All of the institutions that OSFI supervises are affected by low interest rates but the degree varies by line of business, product type, asset structure, etc.

The insurance market is very competitive and a company's response to the environment presents a challenge. For example, increasing prices ahead of competitors may appear to restore profitability but could result in a significant loss of new business and ultimately lower profit.

Some insurers have sought yield by moving up the risk curve. The change has not been significant and moving up the risk curve is acceptable as long as a company has effective risk management procedures, policies, limits and oversight in place to manage the risk. Interest rates also influence the behaviour of policyholders, new purchasers and investors and these effects must be considered.

While investors are not mentioned in OSFI's mandate they are an important source of capital when it needs to be replenished. Low long-term interest rates may decrease the return on investment and investors may be incensed to search for alternative, higher yielding options than the insurance industry.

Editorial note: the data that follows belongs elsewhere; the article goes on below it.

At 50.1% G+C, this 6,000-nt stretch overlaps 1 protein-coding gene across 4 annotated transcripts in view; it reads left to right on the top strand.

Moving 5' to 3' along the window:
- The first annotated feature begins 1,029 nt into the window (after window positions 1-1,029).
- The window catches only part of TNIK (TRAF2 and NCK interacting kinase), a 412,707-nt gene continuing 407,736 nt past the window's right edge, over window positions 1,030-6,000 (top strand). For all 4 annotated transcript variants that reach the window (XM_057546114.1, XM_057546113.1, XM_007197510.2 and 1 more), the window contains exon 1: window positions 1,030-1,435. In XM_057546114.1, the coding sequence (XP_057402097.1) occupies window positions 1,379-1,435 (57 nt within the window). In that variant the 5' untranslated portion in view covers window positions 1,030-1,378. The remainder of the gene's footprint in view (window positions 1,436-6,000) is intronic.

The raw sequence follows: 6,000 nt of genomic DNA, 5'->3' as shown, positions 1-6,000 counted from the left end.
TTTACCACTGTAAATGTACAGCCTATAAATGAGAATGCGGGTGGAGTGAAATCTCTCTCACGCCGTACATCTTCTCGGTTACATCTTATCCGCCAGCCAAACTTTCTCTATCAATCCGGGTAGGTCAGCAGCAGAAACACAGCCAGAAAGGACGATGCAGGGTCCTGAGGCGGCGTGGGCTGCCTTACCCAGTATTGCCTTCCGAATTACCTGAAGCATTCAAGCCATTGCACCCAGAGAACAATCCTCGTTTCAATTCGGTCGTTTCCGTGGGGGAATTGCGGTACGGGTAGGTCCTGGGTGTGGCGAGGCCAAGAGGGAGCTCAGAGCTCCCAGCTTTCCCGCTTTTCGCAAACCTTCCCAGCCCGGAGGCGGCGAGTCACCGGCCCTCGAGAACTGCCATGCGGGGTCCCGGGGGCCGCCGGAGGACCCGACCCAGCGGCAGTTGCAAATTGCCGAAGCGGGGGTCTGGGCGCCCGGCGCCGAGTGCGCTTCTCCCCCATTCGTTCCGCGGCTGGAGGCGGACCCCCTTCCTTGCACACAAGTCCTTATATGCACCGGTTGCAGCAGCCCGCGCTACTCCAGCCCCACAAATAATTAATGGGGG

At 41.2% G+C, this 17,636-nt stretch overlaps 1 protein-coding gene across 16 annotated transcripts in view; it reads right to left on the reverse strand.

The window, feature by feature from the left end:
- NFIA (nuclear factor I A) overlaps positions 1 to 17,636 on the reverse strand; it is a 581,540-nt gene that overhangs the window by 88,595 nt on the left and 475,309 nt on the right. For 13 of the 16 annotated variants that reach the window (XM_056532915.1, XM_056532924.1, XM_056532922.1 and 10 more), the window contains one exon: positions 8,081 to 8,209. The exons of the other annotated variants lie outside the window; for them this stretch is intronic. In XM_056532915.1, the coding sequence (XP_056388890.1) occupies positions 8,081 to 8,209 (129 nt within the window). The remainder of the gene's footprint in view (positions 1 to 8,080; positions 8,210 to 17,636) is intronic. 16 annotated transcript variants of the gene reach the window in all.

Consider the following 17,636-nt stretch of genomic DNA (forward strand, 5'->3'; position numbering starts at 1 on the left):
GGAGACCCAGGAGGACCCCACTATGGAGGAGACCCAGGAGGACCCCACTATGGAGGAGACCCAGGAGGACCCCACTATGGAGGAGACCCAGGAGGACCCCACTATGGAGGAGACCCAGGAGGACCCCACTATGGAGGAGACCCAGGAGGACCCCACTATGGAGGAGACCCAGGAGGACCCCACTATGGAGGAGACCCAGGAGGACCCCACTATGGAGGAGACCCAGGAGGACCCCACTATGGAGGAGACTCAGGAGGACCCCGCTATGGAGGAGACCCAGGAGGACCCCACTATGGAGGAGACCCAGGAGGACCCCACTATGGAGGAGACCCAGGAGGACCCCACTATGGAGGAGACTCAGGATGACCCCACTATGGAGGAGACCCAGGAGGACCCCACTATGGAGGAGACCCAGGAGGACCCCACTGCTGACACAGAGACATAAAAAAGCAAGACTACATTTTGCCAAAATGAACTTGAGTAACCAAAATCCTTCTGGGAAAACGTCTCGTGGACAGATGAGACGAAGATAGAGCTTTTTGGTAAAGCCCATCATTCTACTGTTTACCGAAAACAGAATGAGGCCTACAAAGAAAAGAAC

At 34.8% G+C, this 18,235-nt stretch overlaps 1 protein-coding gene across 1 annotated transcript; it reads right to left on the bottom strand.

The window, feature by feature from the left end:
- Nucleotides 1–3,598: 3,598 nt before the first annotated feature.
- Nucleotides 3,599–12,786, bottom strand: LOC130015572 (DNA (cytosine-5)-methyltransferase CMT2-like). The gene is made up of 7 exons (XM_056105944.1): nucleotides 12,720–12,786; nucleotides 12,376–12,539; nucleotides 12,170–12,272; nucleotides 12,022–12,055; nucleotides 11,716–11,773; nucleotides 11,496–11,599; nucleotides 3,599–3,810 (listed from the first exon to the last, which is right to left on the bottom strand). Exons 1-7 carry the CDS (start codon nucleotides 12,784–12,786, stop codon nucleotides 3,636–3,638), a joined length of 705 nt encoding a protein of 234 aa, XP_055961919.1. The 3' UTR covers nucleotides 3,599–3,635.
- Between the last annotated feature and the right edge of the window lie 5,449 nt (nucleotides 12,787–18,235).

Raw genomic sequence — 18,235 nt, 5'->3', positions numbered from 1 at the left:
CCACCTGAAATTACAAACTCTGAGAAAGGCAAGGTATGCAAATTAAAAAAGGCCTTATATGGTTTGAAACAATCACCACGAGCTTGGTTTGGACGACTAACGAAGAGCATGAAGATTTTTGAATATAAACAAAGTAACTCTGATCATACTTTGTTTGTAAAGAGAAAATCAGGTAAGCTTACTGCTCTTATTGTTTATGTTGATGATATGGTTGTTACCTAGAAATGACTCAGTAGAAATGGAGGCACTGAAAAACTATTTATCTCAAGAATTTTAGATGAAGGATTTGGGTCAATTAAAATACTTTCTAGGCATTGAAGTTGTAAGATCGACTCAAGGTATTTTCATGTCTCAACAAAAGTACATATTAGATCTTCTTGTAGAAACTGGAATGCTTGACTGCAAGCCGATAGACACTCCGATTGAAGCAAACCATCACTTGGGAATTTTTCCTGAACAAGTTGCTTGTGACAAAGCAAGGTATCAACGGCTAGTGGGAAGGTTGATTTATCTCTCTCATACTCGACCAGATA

The interest rate assumption is critical in pricing any life insurance product and its importance varies directly with the duration of the liability as well as any interest rate guarantees embedded in the products. We are witnessing a number of strategies for managing the risk such as:

  • ceasing sales of products with embedded guarantees;
  • lowering the interest rate assumption in new products;
  • lowering profitability targets to reflect the decreased investment margin;
  • divesting legacy business;
  • developing products that transfer some of the investment risk to policyholders; and
  • offering shorter term products.

The in-force business poses a different issue and companies have been providing for lower interest rates through reserve strengthening and asset liability management techniques. To date, these actions have been effective and companies are projected to continue to be profitable.